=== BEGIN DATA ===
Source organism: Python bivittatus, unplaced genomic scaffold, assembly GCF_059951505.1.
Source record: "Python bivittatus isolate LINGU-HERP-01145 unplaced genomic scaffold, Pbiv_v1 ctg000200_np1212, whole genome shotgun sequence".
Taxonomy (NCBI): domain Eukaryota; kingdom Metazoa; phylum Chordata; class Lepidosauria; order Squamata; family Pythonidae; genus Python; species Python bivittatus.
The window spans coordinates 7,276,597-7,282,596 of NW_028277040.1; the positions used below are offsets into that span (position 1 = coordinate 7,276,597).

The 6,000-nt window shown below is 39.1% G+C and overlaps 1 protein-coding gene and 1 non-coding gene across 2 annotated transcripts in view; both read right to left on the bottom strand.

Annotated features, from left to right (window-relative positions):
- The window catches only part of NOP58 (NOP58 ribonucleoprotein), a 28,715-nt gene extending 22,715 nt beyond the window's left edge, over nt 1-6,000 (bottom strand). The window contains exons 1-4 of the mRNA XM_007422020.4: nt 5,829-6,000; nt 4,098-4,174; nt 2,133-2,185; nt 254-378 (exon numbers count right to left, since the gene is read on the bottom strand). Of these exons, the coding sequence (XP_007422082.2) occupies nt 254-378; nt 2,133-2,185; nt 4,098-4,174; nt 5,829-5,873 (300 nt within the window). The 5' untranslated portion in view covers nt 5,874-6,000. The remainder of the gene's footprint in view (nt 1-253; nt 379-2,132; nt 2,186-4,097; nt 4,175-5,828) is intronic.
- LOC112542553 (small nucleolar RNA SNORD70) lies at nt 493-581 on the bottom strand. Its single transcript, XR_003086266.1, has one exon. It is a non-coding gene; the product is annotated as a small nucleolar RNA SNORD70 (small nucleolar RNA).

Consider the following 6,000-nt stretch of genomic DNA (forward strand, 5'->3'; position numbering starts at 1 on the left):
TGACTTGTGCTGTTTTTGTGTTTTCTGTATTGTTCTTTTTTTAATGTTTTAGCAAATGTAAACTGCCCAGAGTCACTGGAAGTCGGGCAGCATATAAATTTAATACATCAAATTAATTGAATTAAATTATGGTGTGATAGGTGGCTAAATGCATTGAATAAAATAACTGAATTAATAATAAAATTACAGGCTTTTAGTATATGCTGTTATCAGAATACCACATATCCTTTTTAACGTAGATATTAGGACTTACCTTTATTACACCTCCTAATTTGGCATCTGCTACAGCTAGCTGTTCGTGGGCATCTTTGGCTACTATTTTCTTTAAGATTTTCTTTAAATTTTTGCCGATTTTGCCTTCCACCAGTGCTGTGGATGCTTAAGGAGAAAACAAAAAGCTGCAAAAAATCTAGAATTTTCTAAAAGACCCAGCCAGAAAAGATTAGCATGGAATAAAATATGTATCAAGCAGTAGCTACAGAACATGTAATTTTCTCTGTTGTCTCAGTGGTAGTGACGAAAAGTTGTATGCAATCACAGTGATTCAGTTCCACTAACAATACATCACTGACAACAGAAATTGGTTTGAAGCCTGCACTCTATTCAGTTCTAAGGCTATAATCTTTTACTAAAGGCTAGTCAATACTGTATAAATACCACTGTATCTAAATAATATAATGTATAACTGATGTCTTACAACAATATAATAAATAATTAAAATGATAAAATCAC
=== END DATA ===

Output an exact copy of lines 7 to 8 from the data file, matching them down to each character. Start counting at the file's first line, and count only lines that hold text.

- The window catches only part of NOP58 (NOP58 ribonucleoprotein), a 28,715-nt gene extending 22,715 nt beyond the window's left edge, over nt 1-6,000 (bottom strand). The window contains exons 1-4 of the mRNA XM_007422020.4: nt 5,829-6,000; nt 4,098-4,174; nt 2,133-2,185; nt 254-378 (exon numbers count right to left, since the gene is read on the bottom strand). Of these exons, the coding sequence (XP_007422082.2) occupies nt 254-378; nt 2,133-2,185; nt 4,098-4,174; nt 5,829-5,873 (300 nt within the window). The 5' untranslated portion in view covers nt 5,874-6,000. The remainder of the gene's footprint in view (nt 1-253; nt 379-2,132; nt 2,186-4,097; nt 4,175-5,828) is intronic.
- LOC112542553 (small nucleolar RNA SNORD70) lies at nt 493-581 on the bottom strand. Its single transcript, XR_003086266.1, has one exon. It is a non-coding gene; the product is annotated as a small nucleolar RNA SNORD70 (small nucleolar RNA).